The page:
Class 4 - Week 9 - Setting up a Facial Camera

Animating the face can be a lot of fun to work on, but with all the controls and mechanics to keep in mind, it can also be quite challenging. Which is why trying to keep the shot from giving you any extra issues and making it easier to analyze your animation is so important. Some of the more common issues that come up with facial animation are;

  • Seeing how the face reacts even when the character turns away.
  • The speed of the playback as you scrub through the scene can be excruciatingly slow depending on your computer due to all the objects in your shot, making it impossible to clearly scrub though the timeline and analyze your animation.
  • If you have a character that moves around a lot, it can be extremely annoying and time wasting when you are zoomed right up to the face and every time you change frames, the character moves out of view.

Luckily creating a facial camera is a simple solution that can make things a bit easier. Here's how I usually go about creating one.

Creating a Facial Camera

Create a locator by going to "Create > Locator". I'll be calling mine "facialCam_Base", but you can rename yours to whatever you like, then move it above Bishop's head. A Translate Y value of 32 for the locator should be all you need for default Bishop. Once it's in the position you want, make sure it's still selected and go to "Modify > Freeze Transformations" to set the current position to be the default. Finally, parent constrain the locator to the head control curve. As an added bonus, you can use this locator to track the arc of the head further down the road.

Create another locator, name it "facialCam_Control", place it in front of Bishop's face, around a Translate Y of 26 and Translate Z of 3.5 for default Bishop, freeze the transformations once it's placed, and parent this to the first locator, by selecting the child (second locator), then the parent (first locator) and hitting "p".

Finally we get to create the camera. (For a facial camera tutorial, it sure took long enough to get here :p) Create camera under "Create > Cameras > Camera" and position in front of Bishop's face so that his face is centered and framed in the new cameras viewport. To make it easier to position, with the camera selected, you can hit "Panels > Look Through Selected Camera" to look through the camera lens. I find that a Ty of 26 and Tz of 14 work well for default Bishop. Once you're done, go back to "Panels > Perspective >" and select your work camera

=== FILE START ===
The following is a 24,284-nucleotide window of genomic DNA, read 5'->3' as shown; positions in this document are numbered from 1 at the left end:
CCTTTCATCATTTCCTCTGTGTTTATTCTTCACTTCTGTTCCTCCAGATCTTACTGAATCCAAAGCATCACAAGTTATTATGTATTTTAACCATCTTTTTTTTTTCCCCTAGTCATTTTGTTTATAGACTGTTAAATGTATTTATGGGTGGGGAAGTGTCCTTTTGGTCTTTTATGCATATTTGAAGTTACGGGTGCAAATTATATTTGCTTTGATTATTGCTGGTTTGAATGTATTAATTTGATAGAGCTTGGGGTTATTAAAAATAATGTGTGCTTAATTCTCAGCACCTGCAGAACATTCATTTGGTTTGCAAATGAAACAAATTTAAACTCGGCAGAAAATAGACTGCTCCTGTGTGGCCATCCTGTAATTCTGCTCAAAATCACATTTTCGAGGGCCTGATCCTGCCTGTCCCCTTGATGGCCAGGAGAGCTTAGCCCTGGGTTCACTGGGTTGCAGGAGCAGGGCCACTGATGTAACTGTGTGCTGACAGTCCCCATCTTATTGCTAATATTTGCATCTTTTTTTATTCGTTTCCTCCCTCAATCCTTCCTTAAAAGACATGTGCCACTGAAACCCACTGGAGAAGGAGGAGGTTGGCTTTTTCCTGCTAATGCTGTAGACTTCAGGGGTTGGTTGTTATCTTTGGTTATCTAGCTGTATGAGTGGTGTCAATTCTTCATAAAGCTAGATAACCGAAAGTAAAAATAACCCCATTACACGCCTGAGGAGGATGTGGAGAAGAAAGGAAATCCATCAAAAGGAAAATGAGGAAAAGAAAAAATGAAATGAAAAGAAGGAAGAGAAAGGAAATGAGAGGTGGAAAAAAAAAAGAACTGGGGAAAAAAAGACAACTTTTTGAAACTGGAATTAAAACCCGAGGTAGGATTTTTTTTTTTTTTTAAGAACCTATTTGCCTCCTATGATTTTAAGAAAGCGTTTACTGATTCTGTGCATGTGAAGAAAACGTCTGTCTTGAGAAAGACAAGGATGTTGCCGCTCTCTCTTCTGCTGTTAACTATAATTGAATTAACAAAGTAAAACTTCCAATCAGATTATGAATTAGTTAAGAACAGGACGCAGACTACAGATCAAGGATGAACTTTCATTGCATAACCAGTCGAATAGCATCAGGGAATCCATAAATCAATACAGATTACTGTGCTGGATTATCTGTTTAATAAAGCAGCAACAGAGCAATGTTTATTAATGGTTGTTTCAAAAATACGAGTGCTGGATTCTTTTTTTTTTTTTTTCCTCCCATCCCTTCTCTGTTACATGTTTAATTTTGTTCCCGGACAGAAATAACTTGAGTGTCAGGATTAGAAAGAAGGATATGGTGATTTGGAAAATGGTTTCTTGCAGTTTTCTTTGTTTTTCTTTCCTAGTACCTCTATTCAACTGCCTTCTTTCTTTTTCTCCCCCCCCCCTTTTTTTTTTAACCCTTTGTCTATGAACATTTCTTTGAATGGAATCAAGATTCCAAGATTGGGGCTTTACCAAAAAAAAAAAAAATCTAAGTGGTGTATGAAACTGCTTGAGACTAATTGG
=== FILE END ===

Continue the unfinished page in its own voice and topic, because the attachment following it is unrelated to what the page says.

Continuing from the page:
Now parent constrain the camera, which I have named "facialCam_Camera", to the locator placed in front of Bishop's head.

And that's it! You should now have a camera that will follow your character's face no matter how he moves! You even have the ability to control and reposition the camera by manipulating the facialCam_Control locator in front of the face. Plus, by freezing the transformations of the locators, all you need to do to reset the camera is zero out the attributes.

This is great and all, but it still doesn't solve the speed issue if your computer can't quite handle the shot or if the scene just has too much in it. That's where isolating selected objects comes in handy.

Isolating Objects

The first thing we'll need to do is make it so we can select the geometry of the rig, which you can do 2 ways:

  • Select the layout curve of the rig, hit the right arrow key, and set the "Geo Display" attribute from "referenced" to "normal"


  • Right click on the "Prefix" button on the AM shelf and select the rig you want to select. Then right click on the "Viz" button and select "Editable"